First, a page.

Tuesday, December 1, 2015

Perrin: Ethics Violation at the City Level

by Rick Cheshier, Letter to Editor: The Jonesborro, Arkansas Metropolitan Area Planning Commission consists of three county appointees and six people picked by the mayor. One owns a company that sells plumbing and concrete supplies used in highway, street, and bridge construction. One is a Realtor. One is a lawyer who is involved in property management. One is an architect involved in developments. Two are construction contractors.

Councilmen, elected officials, administrative officers, and department heads are required to abide by a code of ethics as described in the city's Code of Ordinances. As appointees, MAPC officials are evidently exempt from the code. (If the economic development tax had passed, the public corporation appointees would have been exempt as well, despite attorney Robert Jones and Jonesboro Mayor Harold Perrin's statements to the contrary during a community meeting.)

Those who are bound by the ethics code "shall refrain from making or influencing decisions involving business associates, customers, clients, competitors, and immediate family members." They "shall refrain from actions benefiting special interest groups at the expense of the city as a whole." They "shall ensure equal and impartial law enforcement throughout the city without respect to race, creed, color, sex, or the economic or social position of individual citizens."

Where has maintenance and stormwater drainage enforcement been during the past year while Greensborough Village has become an eyesore?

The Code of Ordinances specific to the city council says that "members of the audience will be offered an opportunity to speak on all questions before the city council." No time limit is given although people opposed to Greensborough Village were repeatedly silenced with arbitrary time limits when the village was on the agenda. The council is required to provide 15 minutes during each regular council meeting for public comment on non-agenda business.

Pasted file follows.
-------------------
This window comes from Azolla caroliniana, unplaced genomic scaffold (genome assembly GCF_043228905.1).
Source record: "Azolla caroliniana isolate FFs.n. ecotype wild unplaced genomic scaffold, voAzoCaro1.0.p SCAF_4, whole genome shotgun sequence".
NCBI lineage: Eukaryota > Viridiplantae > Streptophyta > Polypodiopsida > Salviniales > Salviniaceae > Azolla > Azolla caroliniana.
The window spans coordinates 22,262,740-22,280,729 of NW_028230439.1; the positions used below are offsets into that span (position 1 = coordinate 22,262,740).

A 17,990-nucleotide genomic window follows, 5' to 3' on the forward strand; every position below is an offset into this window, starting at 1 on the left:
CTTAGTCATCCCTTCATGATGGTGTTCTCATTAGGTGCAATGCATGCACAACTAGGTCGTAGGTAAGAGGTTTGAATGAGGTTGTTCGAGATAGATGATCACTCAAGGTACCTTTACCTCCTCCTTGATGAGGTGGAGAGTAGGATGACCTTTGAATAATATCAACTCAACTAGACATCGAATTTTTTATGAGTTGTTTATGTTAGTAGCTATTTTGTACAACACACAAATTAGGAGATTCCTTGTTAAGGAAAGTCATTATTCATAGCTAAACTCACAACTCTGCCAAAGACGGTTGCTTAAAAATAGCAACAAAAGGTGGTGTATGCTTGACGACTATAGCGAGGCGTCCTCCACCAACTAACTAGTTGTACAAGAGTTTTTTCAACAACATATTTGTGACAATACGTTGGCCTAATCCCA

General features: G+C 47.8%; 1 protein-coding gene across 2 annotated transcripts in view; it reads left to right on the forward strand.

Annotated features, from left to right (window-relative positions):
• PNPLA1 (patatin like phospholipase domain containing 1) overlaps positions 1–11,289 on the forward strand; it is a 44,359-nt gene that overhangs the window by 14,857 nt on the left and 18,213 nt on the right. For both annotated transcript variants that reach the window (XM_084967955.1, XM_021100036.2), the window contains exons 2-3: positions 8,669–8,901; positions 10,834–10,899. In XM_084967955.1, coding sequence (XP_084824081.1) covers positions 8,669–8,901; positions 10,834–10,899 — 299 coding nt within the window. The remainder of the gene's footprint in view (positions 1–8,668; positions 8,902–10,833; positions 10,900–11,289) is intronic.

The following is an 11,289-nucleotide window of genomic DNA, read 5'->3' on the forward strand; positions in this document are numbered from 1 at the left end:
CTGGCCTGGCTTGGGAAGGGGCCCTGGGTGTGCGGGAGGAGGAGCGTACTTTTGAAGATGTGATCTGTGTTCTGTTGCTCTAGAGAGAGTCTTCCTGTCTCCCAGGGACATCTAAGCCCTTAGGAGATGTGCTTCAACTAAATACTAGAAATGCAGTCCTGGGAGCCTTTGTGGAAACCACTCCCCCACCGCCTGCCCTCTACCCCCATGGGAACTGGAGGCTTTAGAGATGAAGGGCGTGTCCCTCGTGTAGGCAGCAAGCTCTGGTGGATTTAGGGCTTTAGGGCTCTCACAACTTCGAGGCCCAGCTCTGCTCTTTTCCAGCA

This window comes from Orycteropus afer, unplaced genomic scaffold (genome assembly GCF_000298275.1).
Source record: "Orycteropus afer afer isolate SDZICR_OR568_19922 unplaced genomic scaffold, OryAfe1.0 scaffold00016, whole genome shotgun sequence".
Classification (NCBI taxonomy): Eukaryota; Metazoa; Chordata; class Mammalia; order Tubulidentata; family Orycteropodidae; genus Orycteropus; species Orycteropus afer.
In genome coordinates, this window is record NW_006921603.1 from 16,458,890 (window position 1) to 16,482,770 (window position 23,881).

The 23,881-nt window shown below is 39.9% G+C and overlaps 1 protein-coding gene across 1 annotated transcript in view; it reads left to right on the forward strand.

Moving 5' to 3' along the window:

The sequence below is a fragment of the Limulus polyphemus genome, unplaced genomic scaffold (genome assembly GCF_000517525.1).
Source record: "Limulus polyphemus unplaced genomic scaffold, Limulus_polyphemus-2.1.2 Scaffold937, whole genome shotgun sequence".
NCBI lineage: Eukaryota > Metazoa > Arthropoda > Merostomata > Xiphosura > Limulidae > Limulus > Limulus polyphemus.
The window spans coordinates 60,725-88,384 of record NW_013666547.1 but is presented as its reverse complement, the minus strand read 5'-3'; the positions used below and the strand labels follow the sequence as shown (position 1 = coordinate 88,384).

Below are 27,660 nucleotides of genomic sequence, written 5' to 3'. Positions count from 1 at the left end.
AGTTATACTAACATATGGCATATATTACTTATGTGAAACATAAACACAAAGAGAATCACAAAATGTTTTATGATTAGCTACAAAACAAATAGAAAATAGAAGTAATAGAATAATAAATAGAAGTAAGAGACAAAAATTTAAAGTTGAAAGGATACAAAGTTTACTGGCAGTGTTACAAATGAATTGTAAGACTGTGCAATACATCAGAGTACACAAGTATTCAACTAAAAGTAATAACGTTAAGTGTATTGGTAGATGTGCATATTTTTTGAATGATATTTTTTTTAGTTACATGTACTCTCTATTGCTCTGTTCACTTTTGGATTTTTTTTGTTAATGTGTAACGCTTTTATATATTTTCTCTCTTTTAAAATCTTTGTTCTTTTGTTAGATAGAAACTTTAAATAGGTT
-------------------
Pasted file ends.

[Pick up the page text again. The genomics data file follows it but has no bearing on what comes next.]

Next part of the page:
Also, "No alderman or other elected city official with a direct or indirect financial or personal interest in any item before the city council shall participate in the discussion or voting on such matters."

Several councilmen were in a position to make money off of both the sales tax proposal and Greensborough Village. Several own companies that do or may do business with the city and would not dare offend the mayor by voting "no" on items he is enthusiastically promoting. None of them recused themselves from discussions or from voting.

Gene Vance who owns both a construction company and an overhead door company, said the developers shouldn't have to pay "multi-hundreds or thousands of dollars" to obtain information required on the application for Town Center Overlay because they would be "spending that money with the possibility of the zoning being turned down."

If you actually have ethics, and you've never considered running for office because you aren't really into politics, consider running for mayor or city council when the opportunity arises. We need representatives who are in touch with what most citizens really care about.
Rick Cheshier lives in Jonesboro, Arkansas

Tags: Rick Cheshier, Jonesboro, letter to editor, ethics violation, city level, Mayor Harold Perrin, To share or post to your site, click on "Post Link". This site is an Outreach of the ARRA News Service.

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